160,000 more workers brought into the UK labour market in October.
- In October 2021 there were 29.3 million employees, up 160,000 on the revised September 2021.
- The number of job vacancies in August to October 2021 continued to rise to a new record of 1,172,000, an increase of 388,000 from the pre-coronavirus pandemic January to March 2020 level, with 15 of the 18 industry sectors showing record highs.
- In July to September 2021, annual growth in average total pay (including bonuses) was 5.8% and regular pay (excluding bonuses) was 4.9%.
Myron Jobson, Personal Finance Campaigner, interactive investor, says: “Fears of an immediate spike in unemployment following the end of the furlough scheme - which supported millions of workers during the pandemic - were thankfully unfounded. But the ONS has recognised that it’ll take a few months before the full picture emerges as people who lost their jobs at the end of September could still be receiving redundancy pay.
“The employment story might not be as rosy as the figures suggest. Some furloughed workers might have returned to work but on a lower salary or reduced hours. What’s more, the employment figures are propped up by part-time work and those – typically young people - taking on roles with zero-hour contracts instead of pursuing careers.
“Job vacancies have also hit a new record high of 1.17 million as businesses both big and small continue to struggle to attract the right talent – which, in many cases, is underpinned by mismatch between skills supply and demand.
“The strength of the labour market is a key consideration which helps to guide the BoE’s thinking on interest rates. The strong employment numbers could be enough to convince policymakers to sanction the first increase in base rate in a while.”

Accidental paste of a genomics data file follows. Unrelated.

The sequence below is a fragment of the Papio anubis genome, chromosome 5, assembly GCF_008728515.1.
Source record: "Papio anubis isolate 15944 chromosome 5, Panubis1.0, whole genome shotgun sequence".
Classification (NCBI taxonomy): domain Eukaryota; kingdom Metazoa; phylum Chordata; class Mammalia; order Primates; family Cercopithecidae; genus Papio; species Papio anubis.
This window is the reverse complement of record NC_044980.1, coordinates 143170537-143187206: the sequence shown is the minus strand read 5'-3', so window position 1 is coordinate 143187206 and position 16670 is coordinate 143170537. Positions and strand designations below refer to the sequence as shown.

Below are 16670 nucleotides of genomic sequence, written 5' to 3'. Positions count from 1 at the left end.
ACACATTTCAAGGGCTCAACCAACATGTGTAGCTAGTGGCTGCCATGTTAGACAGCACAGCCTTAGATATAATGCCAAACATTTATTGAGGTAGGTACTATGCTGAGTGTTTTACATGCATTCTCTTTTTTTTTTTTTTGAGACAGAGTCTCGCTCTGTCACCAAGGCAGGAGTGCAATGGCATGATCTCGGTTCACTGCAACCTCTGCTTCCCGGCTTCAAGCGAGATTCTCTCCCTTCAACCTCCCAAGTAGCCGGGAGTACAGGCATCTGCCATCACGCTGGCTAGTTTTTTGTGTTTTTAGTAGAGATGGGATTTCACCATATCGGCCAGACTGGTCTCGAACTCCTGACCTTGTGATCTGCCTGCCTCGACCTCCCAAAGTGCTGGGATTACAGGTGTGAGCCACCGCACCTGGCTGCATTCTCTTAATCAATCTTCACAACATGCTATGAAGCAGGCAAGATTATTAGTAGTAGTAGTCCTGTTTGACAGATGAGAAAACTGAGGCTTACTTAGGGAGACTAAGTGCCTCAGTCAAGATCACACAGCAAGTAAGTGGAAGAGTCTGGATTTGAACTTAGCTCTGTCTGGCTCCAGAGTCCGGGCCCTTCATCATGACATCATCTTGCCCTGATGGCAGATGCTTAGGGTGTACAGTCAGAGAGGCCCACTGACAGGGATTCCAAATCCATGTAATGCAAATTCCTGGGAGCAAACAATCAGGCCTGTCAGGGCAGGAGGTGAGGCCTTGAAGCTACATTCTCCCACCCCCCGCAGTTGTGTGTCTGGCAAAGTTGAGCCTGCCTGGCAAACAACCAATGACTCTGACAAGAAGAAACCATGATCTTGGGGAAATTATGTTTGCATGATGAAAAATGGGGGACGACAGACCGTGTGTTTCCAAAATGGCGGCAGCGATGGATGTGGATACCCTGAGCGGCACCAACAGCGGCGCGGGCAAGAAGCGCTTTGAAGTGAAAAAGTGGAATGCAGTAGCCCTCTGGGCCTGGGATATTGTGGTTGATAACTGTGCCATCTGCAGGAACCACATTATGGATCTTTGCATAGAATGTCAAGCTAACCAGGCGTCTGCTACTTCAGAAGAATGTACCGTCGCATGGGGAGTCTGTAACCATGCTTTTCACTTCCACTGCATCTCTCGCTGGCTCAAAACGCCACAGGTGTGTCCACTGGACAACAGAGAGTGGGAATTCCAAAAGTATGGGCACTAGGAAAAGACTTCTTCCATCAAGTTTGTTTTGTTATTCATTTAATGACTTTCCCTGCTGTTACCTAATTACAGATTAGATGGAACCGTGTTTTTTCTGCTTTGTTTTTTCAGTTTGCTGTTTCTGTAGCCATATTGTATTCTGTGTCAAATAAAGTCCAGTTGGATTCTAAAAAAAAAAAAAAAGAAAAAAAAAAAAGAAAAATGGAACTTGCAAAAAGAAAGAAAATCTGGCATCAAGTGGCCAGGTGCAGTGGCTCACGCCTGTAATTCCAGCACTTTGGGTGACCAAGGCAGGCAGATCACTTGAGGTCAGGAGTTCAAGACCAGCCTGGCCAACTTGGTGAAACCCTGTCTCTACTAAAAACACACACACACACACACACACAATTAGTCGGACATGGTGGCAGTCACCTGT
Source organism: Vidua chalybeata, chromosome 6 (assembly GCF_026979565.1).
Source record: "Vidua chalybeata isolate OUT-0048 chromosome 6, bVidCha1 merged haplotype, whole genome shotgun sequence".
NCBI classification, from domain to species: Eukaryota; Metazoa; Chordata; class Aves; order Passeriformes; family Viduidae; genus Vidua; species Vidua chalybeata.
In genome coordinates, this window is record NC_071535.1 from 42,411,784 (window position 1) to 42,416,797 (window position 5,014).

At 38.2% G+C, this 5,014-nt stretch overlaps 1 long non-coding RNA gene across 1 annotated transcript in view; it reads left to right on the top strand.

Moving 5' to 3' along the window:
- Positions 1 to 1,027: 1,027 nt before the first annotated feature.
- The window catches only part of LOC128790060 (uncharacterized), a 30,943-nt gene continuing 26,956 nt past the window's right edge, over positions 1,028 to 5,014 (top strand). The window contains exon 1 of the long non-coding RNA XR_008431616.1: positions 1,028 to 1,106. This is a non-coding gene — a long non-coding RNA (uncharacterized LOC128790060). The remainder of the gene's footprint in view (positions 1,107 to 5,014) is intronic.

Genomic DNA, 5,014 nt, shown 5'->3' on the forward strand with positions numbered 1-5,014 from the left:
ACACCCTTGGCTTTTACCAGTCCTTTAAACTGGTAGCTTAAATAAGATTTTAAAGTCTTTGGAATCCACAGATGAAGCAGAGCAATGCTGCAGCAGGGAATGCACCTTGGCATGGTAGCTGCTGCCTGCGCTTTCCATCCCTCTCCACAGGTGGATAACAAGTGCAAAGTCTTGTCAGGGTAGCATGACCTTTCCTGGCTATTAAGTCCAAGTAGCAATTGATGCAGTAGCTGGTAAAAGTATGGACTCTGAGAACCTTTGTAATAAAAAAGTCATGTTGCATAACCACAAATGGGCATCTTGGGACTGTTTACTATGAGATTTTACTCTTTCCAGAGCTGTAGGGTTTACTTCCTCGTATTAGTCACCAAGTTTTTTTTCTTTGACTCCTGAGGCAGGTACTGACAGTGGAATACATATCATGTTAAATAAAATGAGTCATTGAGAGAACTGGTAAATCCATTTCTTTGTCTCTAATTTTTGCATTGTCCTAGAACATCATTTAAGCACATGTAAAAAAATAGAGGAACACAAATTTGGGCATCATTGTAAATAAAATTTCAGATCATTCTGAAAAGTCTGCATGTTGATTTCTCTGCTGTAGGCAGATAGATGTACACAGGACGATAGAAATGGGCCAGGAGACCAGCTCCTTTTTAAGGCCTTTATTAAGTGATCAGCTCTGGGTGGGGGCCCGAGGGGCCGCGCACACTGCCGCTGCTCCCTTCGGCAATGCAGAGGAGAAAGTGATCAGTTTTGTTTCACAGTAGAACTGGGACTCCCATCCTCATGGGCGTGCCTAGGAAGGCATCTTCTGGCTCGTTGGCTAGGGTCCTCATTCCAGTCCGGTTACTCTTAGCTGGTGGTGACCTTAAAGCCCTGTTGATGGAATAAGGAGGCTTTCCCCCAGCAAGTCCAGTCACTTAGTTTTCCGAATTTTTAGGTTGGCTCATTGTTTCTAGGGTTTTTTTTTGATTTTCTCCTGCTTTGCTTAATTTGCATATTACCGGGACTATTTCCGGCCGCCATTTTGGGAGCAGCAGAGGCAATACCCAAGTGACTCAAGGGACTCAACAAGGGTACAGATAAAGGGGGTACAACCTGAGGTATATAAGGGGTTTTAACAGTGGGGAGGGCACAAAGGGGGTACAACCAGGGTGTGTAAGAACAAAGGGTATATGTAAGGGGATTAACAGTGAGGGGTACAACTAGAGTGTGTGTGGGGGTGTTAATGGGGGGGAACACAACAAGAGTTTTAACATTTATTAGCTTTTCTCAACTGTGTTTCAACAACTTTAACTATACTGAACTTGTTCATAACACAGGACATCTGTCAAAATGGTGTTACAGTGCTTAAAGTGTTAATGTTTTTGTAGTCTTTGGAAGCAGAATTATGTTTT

Victoria Scholar, Head of Investment, interactive investor, says: “We are seeing the number of employees on companies’ books at a record high, despite the end of the furlough scheme, while job vacancies are also at all-time highs. On the plus side, there are plenty of job opportunities, which are set to rise in the run-up to the festive season, very low redundancy levels and the headline unemployment figure on a downward trajectory.
“However, the downside is that there are not enough workers, with fewer overseas job-seekers after the pandemic, skills shortages and supply struggling to keep up with demand amid a faster-than-expected post-Covid recovery. The tighter labour market continues to support an unsettling inflationary environment.
“By holding off from raising rates this month, it was clear the Bank of England wanted to see more data before jumping the gun with today’s employment figures helping to paint a clearer picture. Wages saw the smallest gain in five months but were still above expectations, pointing to ongoing price pressures. The central bank governor Andrew Bailey sounded his concerns just yesterday about the tightness of the labour market, which today’s data largely appears to confirm, increasing the chances of a rate hike sooner rather than later.
“The pound enjoyed a boost, thanks to the headline unemployment figure, which fell to 4.3%, just 0.3 percentage points above pre-pandemic levels, and ahead of analysts’ expectations, bringing forward rate hike expectations. GBP/USD has pushed back above $1.346, going against the downtrend that has been in play since the June peak, with losses having accelerated in recent weeks.”
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